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Tuesday, March 21, 2023

There is a lot of political news going on right now. You could say that about the whole year, but it seems that in the last few days there have been protests and protests of those protests. There have been things signed and things allegedly signed. There has been praise of the protests and criticisms of the protests. There has been praise of the signed things and also criticisms of those same signed things. It’s an information overload.

Usually when newsworthy things happen, we take a stance, where we post relevant articles on Facebook and retweet whatever celebrity or journalist has the wittiest thing to say about the stance — or where we keep our thoughts to ourselves but acknowledge the idea. But we still nod in approval and like the posts. These days, it’s rare to find someone who doesn’t have an opinion on a specific issue. It’s becoming more rare to find someone who isn’t grounded in their own opinion.

Now that’s not necessarily a bad thing. Sticking to your gumption can be a good thing. Fighting for what you believe in can be a good thing. These are all traits we are told to aspire to. Find what you believe in, and then stick to it and never back down. The heroes in our fiction often fall in this category, blazing through the arc of their stories, following their moral high path and trying to get others to follow their beliefs. And we all want to follow in the path of Superman or Captain America — determined do-gooders, urging other determined do-gooders.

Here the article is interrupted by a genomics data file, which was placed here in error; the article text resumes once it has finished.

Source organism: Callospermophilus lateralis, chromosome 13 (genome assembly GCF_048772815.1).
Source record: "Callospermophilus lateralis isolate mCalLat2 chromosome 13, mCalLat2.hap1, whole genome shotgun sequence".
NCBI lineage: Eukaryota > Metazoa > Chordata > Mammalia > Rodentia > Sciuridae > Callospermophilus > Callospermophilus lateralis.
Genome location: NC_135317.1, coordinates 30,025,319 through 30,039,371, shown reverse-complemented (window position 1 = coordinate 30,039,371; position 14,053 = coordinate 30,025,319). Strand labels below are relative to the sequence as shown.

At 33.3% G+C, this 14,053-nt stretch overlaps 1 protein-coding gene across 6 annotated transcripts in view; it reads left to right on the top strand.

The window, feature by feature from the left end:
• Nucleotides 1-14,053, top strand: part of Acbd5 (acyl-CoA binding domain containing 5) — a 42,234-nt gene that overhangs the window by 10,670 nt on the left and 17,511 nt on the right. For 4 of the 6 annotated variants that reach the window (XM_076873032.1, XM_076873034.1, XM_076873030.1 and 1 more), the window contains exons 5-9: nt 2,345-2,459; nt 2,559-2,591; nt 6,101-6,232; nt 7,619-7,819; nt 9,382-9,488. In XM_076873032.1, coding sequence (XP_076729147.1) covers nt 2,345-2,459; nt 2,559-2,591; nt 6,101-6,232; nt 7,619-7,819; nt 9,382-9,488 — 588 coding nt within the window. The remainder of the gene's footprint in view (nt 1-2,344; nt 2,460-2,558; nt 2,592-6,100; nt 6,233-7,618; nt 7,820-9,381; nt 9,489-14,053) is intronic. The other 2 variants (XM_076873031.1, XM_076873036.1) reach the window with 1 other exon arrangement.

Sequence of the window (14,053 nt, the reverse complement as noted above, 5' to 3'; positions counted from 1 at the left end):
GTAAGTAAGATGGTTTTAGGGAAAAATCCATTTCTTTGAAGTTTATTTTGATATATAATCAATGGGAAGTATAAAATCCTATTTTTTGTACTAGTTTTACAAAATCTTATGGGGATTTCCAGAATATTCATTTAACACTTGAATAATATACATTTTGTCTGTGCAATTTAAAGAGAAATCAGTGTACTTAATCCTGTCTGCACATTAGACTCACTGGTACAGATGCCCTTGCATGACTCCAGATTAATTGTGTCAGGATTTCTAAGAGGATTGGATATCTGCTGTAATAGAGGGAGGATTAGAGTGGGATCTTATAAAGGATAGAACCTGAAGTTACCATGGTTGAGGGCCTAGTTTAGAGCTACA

The thing is that in real life, it’s a bit stupid to defend everything with a Captain America-like zeal.

It seems almost expected these days to have an opinion on every hot button issue. It’s like checking off boxes: pro-life or pro-choice? Republican or Democrat? States’ rights or federal government’s rights? Does climate change exist or is it a hoax? Intervene in international affairs or mind our own business? That’s just scratching the surface. If you don’t have a full checklist, people turn their noses up at you. And it’s not just having that full checklist — it’s about being passionate about every single item on that list and defending it to your dying breath. And sometimes, if your list doesn’t align totally with someone else’s, then it looks like you’re not friends anymore.

The thing is, sometimes, more often than not, we don’t know enough to fill out that list to completion.

If we really wanted to analyze that list, we’d find out that we really don’t know a lot about everything. Sure, there’s going to be one or two big topics that we have to have expert opinions on. But just because someone can recite environmental policy to you and give you the benefits and drawbacks of each source of renewable energy, that does not mean they are an expert on conflict in the Middle East. Consciously, we are aware of this. But for some reason, a lot of us just don’t admit when we don’t know something.

Worst of all, we don’t listen when someone who does know more about that topic tries to educate us.

The fix is simple: Admit what we don’t know and learn from someone who does.

When having discussions with friends, don’t align your completed checklists with each other’s. It’s okay to have a few unchecked boxes. It’s okay to have friends whose checklists don’t completely align with yours. Help each other fill out those checklists — but don’t blindly copy. Listen, comprehend, evaluate, compare to your existing opinion and other opinions. The boxes on these lists aren’t just a big yes or no. It’s a sliding scale. And remember — you can always go back and change your answers.

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